It is probable that the highest values of the fractal dimension obtained in some of the previous studies are a result of the utilization of the “mass-radius” method for calculating the fractal dimension^{[5, 11]}. In a previous study it was shown that the mass-radius method has low reliability to calculate the fractal dimension of the retinal vasculature^{[14]}. Likewise the mass-radius method can lead to dimension values mistakenly high if the circles for counting of the “mass” are put in the foveal avascular zone. This subject has been extensively discussed in a previous article and therefore it is suggested to reject the mass-radius method to accomplish fractal analysis of retinal vasculature^{[13]}.

Another possible explanation for obtaining higher fractal dimension values in some previous studies include angiofluoresceinographic images^{[8, 11]}, where the contrast leak, or even the hyperfluorescence from the ^{[5]}, different location of optic disk on the retinal image^{[1, 3-5, 8, 9, 11]}, different methods for image acquisition (redfree, color or angiofluoresceinographic images), different segmentation methods and a different method to calculate fractal dimensions^{[1-5, 8, 9, 11]}.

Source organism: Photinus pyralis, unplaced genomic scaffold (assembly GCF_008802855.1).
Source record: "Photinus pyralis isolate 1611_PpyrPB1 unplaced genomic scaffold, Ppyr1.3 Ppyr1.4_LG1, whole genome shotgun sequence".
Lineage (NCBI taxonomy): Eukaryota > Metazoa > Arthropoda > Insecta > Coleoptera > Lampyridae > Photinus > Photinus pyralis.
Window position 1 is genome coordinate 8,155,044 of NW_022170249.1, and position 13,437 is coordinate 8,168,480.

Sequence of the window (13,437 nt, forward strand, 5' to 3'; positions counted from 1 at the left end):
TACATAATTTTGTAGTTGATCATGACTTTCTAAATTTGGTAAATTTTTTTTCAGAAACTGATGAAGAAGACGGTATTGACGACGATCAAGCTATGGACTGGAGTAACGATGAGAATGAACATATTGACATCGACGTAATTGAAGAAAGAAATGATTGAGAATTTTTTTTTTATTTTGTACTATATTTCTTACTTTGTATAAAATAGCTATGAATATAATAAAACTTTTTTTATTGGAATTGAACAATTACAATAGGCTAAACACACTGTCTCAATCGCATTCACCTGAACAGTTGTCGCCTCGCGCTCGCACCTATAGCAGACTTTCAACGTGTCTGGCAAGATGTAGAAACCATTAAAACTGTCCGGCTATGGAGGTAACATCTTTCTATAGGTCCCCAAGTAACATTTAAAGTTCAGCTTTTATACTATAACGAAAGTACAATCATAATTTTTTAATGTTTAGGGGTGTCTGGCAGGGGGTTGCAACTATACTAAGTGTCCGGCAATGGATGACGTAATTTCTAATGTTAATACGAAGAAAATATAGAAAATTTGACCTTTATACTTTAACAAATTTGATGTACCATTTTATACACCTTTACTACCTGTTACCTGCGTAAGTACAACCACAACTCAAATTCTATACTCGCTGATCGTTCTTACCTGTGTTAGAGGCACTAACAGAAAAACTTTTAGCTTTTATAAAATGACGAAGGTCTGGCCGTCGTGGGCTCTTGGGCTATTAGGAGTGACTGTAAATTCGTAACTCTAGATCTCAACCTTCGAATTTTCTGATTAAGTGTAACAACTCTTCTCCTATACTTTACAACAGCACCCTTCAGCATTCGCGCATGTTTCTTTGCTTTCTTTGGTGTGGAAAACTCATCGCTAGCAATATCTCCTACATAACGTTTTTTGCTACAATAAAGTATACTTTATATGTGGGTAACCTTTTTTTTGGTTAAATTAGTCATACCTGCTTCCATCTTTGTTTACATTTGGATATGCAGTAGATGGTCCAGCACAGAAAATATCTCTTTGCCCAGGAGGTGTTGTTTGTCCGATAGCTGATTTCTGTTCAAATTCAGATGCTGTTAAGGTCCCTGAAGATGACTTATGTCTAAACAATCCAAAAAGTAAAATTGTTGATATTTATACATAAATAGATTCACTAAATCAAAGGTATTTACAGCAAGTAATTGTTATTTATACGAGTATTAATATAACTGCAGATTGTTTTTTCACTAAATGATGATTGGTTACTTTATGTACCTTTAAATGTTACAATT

The present study did not use images from a databank but a standardized method for image acquisition and processing, for segmenting the vascular tree and for calculating the fractal dimension. The wavelet transform algorithm used for segmenting the image identifies the vessel boundary with good accuracy and is highly correlated with manual (gold standard) segmentation. There was also no statistically significant difference between the fractal dimension obtained from the manual versus the automated segmented images^{[14]}.

Finally, the present study used the largest sample size among studies on fractal analysis of retinal vessels and is the only study to utilize a standardized method to characterize fractal dimensions of the retinal vasculature among subjects with no ocular disease. The fractal dimensions obtained here should be used in subsequent studies designed to evaluate the applicability of fractal analysis to neovasogenesis modeling and to automated diagnosis of retinal vascular diseases.